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Global Architecture Platform

Maybe it's Time...

by Camilo Restrepo

Perhaps we need to make a distinction between globalization and global.

We might say that when we talk about globalization, we mean market-driven economy, liberalization of capitals, privatization by means of complex network operations involving global financial services and operators, referring mainly to the suppression of territorial barriers to economic exchange, currencies and financial operations. In other words, globalization is capitalism itself and its operations to create constant infinite value. Globalization is about goods, services and transactions, and is seldom related to humanitarian issues or the construction of equality.

Most countries and the most vulnerable parts of society are scorched by globalization as we know it. We have seen it recently with social protests in South America, the rise of populism under the fake banner of national identity and ancient local heroic ideals that never existed, and with ghostly market decisions none can explain but many suffer when the loss of jobs happens unexpectedly, prioritizing numbers over labour or social conditions to correct projected results on spreadsheets. But definitely its most democratic—in that it is for everybody, with no distinctions—and tangible surplus is climate change, inequity and environmental crisis, despite our blindness, denial or alienation.

Globalization has never been equal. Globalization has to date been an operation and a display of power, mainly economic, based on the idea and objective of growth, mostly by sacrificing many for the benefit of a few. Globalization as we know it is mainly selfish, and it is a self-feeding loop. The more capital you insert, the more resources you have; more resources secure greater advantages; greater advantages means competing, and, when everyone competes, you need to grow. Private funds, governments, NGOs and almost all organizations have prioritized quantity over quality. How much did we grow this year? It has become typical and even natural to quantify visitors to a museum, sales, earnings, or passengers on a bus. But how much is enough? Are we capable of stepping back and rethinking what figures mean to us under this umbrella of infinite growth, when our planet and resources are limited?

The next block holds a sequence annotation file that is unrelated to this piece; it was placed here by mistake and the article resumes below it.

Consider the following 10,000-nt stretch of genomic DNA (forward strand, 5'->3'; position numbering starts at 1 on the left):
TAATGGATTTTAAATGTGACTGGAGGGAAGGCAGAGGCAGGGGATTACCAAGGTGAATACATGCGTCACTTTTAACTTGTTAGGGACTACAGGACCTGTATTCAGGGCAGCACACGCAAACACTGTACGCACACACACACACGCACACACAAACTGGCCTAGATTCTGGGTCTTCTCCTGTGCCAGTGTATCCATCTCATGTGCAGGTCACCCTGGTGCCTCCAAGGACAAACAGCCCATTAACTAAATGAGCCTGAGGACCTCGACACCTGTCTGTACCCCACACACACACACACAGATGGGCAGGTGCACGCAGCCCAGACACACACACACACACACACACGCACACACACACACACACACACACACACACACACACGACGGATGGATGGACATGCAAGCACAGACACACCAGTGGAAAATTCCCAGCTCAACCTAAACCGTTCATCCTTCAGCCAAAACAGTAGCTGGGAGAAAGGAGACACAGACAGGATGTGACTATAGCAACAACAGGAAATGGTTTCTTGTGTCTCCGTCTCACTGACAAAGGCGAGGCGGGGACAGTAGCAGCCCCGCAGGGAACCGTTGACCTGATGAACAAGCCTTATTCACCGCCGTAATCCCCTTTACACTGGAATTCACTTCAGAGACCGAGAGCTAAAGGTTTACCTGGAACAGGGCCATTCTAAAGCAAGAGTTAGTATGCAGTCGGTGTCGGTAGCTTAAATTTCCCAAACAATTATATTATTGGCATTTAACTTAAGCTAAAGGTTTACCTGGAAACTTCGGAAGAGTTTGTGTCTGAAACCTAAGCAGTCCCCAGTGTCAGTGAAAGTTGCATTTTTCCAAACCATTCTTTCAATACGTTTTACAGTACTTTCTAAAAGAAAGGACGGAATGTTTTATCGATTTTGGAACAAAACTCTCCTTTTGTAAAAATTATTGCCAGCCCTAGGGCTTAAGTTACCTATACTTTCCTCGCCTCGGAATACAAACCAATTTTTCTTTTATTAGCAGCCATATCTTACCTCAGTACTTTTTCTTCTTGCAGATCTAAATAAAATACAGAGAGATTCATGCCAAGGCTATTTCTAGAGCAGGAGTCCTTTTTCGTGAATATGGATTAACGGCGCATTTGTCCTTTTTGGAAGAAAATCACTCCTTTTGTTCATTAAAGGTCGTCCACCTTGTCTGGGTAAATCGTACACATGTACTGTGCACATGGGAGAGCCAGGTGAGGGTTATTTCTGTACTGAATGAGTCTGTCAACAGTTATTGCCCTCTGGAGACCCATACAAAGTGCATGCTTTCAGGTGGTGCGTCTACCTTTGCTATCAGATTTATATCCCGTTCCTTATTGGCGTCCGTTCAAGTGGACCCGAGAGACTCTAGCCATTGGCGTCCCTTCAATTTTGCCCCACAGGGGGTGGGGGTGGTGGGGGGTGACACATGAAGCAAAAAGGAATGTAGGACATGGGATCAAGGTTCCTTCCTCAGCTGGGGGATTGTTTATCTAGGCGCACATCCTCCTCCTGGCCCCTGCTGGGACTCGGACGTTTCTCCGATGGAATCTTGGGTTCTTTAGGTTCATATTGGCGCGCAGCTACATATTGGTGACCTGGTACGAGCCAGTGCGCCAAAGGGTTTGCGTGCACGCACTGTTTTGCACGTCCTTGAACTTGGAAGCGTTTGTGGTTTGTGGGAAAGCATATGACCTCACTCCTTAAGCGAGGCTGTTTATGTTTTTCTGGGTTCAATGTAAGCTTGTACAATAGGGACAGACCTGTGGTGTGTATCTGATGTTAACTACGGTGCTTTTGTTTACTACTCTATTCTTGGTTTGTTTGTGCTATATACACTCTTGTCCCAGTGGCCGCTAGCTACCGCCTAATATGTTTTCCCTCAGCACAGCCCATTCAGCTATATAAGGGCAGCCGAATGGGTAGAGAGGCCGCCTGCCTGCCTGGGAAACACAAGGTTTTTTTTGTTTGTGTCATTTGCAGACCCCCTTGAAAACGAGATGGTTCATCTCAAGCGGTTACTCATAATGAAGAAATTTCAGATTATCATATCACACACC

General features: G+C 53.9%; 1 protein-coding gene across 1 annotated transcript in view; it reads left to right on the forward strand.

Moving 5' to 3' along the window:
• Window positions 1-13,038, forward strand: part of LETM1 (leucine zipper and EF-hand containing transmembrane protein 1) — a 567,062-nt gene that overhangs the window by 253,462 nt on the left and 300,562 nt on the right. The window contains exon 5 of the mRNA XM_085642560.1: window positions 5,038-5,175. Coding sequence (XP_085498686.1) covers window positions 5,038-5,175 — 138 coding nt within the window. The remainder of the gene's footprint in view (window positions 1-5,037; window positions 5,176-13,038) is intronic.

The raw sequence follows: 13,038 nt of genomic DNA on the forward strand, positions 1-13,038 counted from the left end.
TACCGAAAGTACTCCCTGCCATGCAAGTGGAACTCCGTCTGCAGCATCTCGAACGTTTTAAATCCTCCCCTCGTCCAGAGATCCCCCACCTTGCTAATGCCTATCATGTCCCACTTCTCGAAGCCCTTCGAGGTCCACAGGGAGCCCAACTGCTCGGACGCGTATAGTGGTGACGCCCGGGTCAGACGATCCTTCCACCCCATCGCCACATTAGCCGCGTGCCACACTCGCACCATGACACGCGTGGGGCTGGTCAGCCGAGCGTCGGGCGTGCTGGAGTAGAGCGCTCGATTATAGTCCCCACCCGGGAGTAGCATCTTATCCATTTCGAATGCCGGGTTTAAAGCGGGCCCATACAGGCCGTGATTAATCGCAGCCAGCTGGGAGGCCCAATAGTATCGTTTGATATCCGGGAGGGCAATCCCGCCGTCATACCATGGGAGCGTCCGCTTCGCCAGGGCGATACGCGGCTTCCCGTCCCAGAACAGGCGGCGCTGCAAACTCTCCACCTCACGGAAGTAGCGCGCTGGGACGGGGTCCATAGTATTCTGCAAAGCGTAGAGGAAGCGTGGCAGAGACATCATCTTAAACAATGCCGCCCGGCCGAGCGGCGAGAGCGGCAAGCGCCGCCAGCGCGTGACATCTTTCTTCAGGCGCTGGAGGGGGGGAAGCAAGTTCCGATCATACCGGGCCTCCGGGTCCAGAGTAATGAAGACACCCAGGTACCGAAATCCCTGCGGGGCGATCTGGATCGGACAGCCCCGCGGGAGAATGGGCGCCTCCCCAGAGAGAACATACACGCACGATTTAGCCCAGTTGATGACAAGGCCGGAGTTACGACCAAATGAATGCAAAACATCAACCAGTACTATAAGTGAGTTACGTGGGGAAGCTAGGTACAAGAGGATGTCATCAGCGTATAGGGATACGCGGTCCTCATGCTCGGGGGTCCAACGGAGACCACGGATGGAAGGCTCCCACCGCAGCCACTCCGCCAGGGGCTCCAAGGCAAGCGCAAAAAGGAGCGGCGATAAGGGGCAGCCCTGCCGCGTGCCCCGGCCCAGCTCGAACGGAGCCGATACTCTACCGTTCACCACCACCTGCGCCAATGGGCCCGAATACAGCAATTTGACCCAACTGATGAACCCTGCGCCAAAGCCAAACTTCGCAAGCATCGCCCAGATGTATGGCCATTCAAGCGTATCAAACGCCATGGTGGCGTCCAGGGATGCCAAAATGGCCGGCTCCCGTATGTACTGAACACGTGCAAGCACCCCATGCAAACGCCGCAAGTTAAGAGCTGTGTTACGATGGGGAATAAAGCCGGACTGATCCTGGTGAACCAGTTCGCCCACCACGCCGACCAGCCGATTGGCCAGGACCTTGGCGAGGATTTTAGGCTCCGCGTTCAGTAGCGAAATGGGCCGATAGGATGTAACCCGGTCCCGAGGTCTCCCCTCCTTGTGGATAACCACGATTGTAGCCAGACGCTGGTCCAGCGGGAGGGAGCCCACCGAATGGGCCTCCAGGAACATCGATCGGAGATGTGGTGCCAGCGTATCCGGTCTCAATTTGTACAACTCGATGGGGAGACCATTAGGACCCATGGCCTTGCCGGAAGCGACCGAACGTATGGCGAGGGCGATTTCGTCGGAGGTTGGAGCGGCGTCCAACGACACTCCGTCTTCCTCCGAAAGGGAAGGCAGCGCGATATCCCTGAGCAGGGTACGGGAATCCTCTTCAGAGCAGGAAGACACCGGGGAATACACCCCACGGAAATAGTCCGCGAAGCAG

Globalization has turned value into waste by converting things and experiences into economic terms, reducing the beauty and potential generosity of globality as solidarity. Perhaps the beautiful idea of globality has been distorted by a few politicians, trade organizations, and our lack of political participation and representation. Can we remain politically apathetic as our needs and challenges are redefined, but still feel unrepresented?